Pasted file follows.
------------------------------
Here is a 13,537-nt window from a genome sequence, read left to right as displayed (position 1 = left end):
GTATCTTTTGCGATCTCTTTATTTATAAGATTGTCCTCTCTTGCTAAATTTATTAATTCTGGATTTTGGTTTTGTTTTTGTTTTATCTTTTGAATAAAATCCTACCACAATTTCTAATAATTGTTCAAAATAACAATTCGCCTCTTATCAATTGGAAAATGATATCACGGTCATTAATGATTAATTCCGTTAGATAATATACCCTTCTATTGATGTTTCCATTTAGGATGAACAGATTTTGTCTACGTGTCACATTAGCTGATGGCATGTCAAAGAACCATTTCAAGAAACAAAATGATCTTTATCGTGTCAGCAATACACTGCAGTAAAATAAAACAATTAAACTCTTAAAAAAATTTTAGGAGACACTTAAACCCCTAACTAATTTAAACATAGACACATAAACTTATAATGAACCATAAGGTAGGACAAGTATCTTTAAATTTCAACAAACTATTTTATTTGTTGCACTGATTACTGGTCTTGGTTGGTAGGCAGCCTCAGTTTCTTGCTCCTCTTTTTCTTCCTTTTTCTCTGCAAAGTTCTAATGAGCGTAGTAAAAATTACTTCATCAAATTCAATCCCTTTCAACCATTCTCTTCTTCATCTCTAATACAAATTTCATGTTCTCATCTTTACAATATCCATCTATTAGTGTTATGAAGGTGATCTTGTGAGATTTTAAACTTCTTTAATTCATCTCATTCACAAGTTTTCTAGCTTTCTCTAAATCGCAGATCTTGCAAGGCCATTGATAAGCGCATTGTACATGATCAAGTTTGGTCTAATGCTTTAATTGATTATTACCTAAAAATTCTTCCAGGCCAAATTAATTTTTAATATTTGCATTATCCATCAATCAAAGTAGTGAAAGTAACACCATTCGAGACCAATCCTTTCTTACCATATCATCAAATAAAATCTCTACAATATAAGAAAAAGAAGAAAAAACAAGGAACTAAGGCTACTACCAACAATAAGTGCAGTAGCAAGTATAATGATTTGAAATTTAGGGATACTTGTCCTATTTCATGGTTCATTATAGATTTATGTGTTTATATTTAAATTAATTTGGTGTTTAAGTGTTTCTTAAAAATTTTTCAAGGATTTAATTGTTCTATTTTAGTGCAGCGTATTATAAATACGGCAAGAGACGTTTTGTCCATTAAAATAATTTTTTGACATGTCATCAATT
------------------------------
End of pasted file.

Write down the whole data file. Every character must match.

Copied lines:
Here is a 13,537-nt window from a genome sequence, read left to right as displayed (position 1 = left end):
GTATCTTTTGCGATCTCTTTATTTATAAGATTGTCCTCTCTTGCTAAATTTATTAATTCTGGATTTTGGTTTTGTTTTTGTTTTATCTTTTGAATAAAATCCTACCACAATTTCTAATAATTGTTCAAAATAACAATTCGCCTCTTATCAATTGGAAAATGATATCACGGTCATTAATGATTAATTCCGTTAGATAATATACCCTTCTATTGATGTTTCCATTTAGGATGAACAGATTTTGTCTACGTGTCACATTAGCTGATGGCATGTCAAAGAACCATTTCAAGAAACAAAATGATCTTTATCGTGTCAGCAATACACTGCAGTAAAATAAAACAATTAAACTCTTAAAAAAATTTTAGGAGACACTTAAACCCCTAACTAATTTAAACATAGACACATAAACTTATAATGAACCATAAGGTAGGACAAGTATCTTTAAATTTCAACAAACTATTTTATTTGTTGCACTGATTACTGGTCTTGGTTGGTAGGCAGCCTCAGTTTCTTGCTCCTCTTTTTCTTCCTTTTTCTCTGCAAAGTTCTAATGAGCGTAGTAAAAATTACTTCATCAAATTCAATCCCTTTCAACCATTCTCTTCTTCATCTCTAATACAAATTTCATGTTCTCATCTTTACAATATCCATCTATTAGTGTTATGAAGGTGATCTTGTGAGATTTTAAACTTCTTTAATTCATCTCATTCACAAGTTTTCTAGCTTTCTCTAAATCGCAGATCTTGCAAGGCCATTGATAAGCGCATTGTACATGATCAAGTTTGGTCTAATGCTTTAATTGATTATTACCTAAAAATTCTTCCAGGCCAAATTAATTTTTAATATTTGCATTATCCATCAATCAAAGTAGTGAAAGTAACACCATTCGAGACCAATCCTTTCTTACCATATCATCAAATAAAATCTCTACAATATAAGAAAAAGAAGAAAAAACAAGGAACTAAGGCTACTACCAACAATAAGTGCAGTAGCAAGTATAATGATTTGAAATTTAGGGATACTTGTCCTATTTCATGGTTCATTATAGATTTATGTGTTTATATTTAAATTAATTTGGTGTTTAAGTGTTTCTTAAAAATTTTTCAAGGATTTAATTGTTCTATTTTAGTGCAGCGTATTATAAATACGGCAAGAGACGTTTTGTCCATTAAAATAATTTTTTGACATGTCATCAATT